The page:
Just months after winning both the World Juniors and World Championships on ice, Team Canada finished off the 2014-2015 hockey season with a championship at the IIHF Inline World Championships, defeating Finland by a score of 4-2 on Saturday.
Finland came into the match as the pre-game favourites. Champions of the 2014 event over Canada last year, Finland came into the final with an undefeated record, yet just narrowly defeating Slovakia in their semi-final game yesterday. So it would come as no surprise when the Finns would get on the board first after Janne Lakkonen took a pass from Marko Virtala before absolutely crushing it over Brett Leggat, taking the 1-0 lead after just 1:17 into the contest.
The Canadians would battle back, however. Two minutes later, some slick passing by Brendan Baumgartner and Adam Ross eventually saw Dave Hammond pick up the puck, only to beat Finnish netminder Sasu Hovi with a nice shot of his own.
The second quarter didn’t see a lot of action for the most part, but it would see a team take the lead. Surprisingly, it wouldn’t be the Finns, as a goal with 4:18 remaining in the second quarter saw Canada take the 2-1 advantage. Brett Bulmer would be the one to put the puck in the net, making a slick move around a stand-still defenseman before using his wrist shot accuracy to fire it into the top of the net.
Brett Leggat came to play today in the Canadian net. After a shaky tournament that really saw him struggle to perform to the top of his abilities, the reigning top goalie of the tournament put on a show in the first half, making some absolutely incredible acrobatic saves. His 16 saves in the first 24 minutes made him the more busy of the two goaltenders, making three more saves than his counterpart in the Finnish crease.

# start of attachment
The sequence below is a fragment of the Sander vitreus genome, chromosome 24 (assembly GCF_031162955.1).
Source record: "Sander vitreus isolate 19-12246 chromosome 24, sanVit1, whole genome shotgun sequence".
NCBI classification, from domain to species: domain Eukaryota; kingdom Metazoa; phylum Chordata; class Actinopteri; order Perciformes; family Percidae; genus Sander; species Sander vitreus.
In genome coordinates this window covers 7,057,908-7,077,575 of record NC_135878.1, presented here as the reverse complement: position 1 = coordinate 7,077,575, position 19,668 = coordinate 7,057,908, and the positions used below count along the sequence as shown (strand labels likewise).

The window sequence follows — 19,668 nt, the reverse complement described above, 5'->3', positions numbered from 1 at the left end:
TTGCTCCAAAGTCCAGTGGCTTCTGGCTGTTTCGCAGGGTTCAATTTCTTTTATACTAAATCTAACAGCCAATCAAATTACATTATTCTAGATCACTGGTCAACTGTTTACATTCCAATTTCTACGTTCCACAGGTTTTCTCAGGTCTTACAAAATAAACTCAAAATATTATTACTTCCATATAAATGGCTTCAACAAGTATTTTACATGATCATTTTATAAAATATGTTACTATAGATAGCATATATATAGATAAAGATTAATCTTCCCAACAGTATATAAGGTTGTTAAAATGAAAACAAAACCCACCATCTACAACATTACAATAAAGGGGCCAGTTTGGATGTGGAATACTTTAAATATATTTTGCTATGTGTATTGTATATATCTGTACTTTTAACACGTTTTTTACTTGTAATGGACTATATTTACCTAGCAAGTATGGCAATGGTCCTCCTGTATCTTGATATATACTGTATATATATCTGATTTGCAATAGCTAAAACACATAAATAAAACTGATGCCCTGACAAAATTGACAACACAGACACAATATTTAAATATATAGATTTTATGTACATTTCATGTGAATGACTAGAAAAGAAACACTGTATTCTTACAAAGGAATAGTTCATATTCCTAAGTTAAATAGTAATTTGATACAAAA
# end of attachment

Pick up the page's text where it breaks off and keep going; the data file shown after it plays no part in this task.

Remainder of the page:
Hovi did have his work cut out for him, however. One of his best saves was a falling glove stop on sharpshooter Hammond with 3:03 left in the third quarter, catching the puck in an impressive fashion to keep his team in the game. The forwards in front of him didn’t do a whole lot to change things in terms of offense, barely forcing Leggat to make many big saves in the third quarter.
Canada’s specialty in the game was slowing the pace down. Knowing that the Finns would try and be over-aggressive with the puck, Canada spent a lot of time bringing the puck back into their own zone and passing amongst themselves. That would make the Finns a little angry, and a tripping penalty to Kristian Kuusela wouldn’t help their case. On the ensuing power-play with seven minutes to go, Hammond would record his second goal of the night after his wrist shot whistled past everyone and in the top corner of the net, giving Canada the two goal lead at a key point in the game.
Was it over? Nope. The Finns knew that their chance at another gold was slipping away and did their best to ramp up the energy. With 4:40 left in the game, Jimi Palanto would send a shot over Leggat, capitalizing on their sustained pressure to put his team within one goal.
Canada immediately answered back. With just over three minutes left, Brendan Baumgartner took the puck from Adam Ross and raced in at a high speed, using his hard wrist shot to find the back of the net and take the 4-2 lead late in the contest. it was the final goal they would needed to finish off the tremendous tournament, defeating Finland 4-2 to win their first Inline World Championship title since 2012.
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